In general, I think it depends on your personality or what you hold more important to you to decide which way to get dates! If you are more of a charismatic type, pride yourself on personality I think a bar would be a better way for them to get dates. You right away can see what this person is about and can build an attraction faster. If you aren’t charismatic, or personality minded online dating is there for you. Those who are on seem to be going through mental checklists and look for general requirements to talk to people like money, education, body type, etc. Those who are on those sites aren’t as open to talk to someone who doesn’t fit their “criteria”. For example, a women may want a guy who is at least 6 feet 2, makes 75k+ a year but had a college education to do so to “filter search”. So it would be restricting herself to these parameters and leaving a chance not to meet someone great and that whole process comes to mind when people hold shallow things more dear to them then personality. Charismatic people can thrive in a bar setting or social gathering place. While personality is hard to detect online and may be different when you eventually decided to meet.
I can only think about that Olivia girl you were talking about who tried online dating and from the description seems like a very outgoing person-not to mention hot, of course. While she was smart as well, she probably has gotten multiple messages from guys who I am sure looked and saw that and emailed her to no end, and sometimes twice. From the guys perspective here, I am sure they weren’t emailing her because of her personality, but more so for that she was freaking hot and was educated! I honestly feel bad for the girl because she probably got a baziilion emails saying how hot she is or just stuff like that. If you have the the total package, you want to see people contact you because you are great person, which can’t really be magnified as easily trough social media.
I also can ‘t help to wonder about people who go for online dating for that have before tried bars and social scenes and haven’t gotten results. Personality is shown in actions, not sentences. I am sure Olivia wasn’t pleased with bar interactions and turned to online dating eventually to get harrased and stuff. I am sure for any person who wants people to notice their personality and are looking first for that same thing from your partner should try to keep themselves out there and go to more social events and talk to single people. Expand your social circle! Chances are you won’t got home with someone who has a requirement sheet on his/her head after you meet in person, but only because of the fact that you/their both personalities clicked. I think we as a society are getting lazy and just turning to online dating for a quick fix with any person you may want to talk to online without having to put on a shirt. Mini rant, I apologize.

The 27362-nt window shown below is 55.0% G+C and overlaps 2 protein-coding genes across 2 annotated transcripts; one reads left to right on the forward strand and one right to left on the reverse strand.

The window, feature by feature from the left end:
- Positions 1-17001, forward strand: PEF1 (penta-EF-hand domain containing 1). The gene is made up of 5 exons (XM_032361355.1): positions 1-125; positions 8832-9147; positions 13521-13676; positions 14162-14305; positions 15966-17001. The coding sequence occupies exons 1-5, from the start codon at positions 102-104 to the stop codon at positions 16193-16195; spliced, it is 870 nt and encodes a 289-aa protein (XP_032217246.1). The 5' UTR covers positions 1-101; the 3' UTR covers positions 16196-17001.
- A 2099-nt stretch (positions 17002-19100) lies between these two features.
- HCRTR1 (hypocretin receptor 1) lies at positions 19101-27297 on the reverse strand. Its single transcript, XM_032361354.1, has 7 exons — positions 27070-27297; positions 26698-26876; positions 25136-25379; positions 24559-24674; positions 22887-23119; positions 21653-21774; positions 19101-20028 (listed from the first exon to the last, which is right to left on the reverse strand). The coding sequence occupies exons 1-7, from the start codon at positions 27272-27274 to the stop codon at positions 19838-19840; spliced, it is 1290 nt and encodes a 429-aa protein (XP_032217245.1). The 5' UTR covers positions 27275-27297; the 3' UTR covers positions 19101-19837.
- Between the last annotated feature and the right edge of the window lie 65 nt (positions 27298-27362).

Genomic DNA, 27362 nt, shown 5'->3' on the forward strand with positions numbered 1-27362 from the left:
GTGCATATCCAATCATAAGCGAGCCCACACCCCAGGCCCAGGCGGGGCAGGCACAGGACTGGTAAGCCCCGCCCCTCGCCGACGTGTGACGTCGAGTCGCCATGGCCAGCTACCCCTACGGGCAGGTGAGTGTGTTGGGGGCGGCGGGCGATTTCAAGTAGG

I quite agreed with that..
i have been actively go for a date both online and meet at some casual place..
i realized the chemistry is so stronger if you realized a man staring at you secretly and you looked back to him ..thinking that whether he will come to me….and finally we talk…that is actually chemistry coming..
for online dating i have been meeting many guys are perfect match in many aspects..but turned out the chemistry just want there ..because know everything before we met..there is no mysterious feeling and just unrealized expectation…
i am asian come to europe countries…the social norm is strong that nice person could not be met at the bar or pub…but i changed my attitude ..you can always have the chance to meet nice person in pub and always have the chance to meet jerks in everywhere…
but we look for love..so a place that gives you potential sparks is worth to try
I have had the most success online when I knew them in person and then they found me online and asked me out, which I guess they couldn’t do in person. Both times, however, they ended up not wanting a relationship. Match is where I found my last boyfriend and where my sister met her husband, but after two years of being single, countless “talks online” that led nowhere or being stood up, I’m back to the bar scene. Problem is the last guy I met at the bar didn’t want a relationship either. I don’t think it matters, both are a waste of time. Finding someone is like a needle in a haystack. I truly believe timing is everything and it will happen naturally without looking.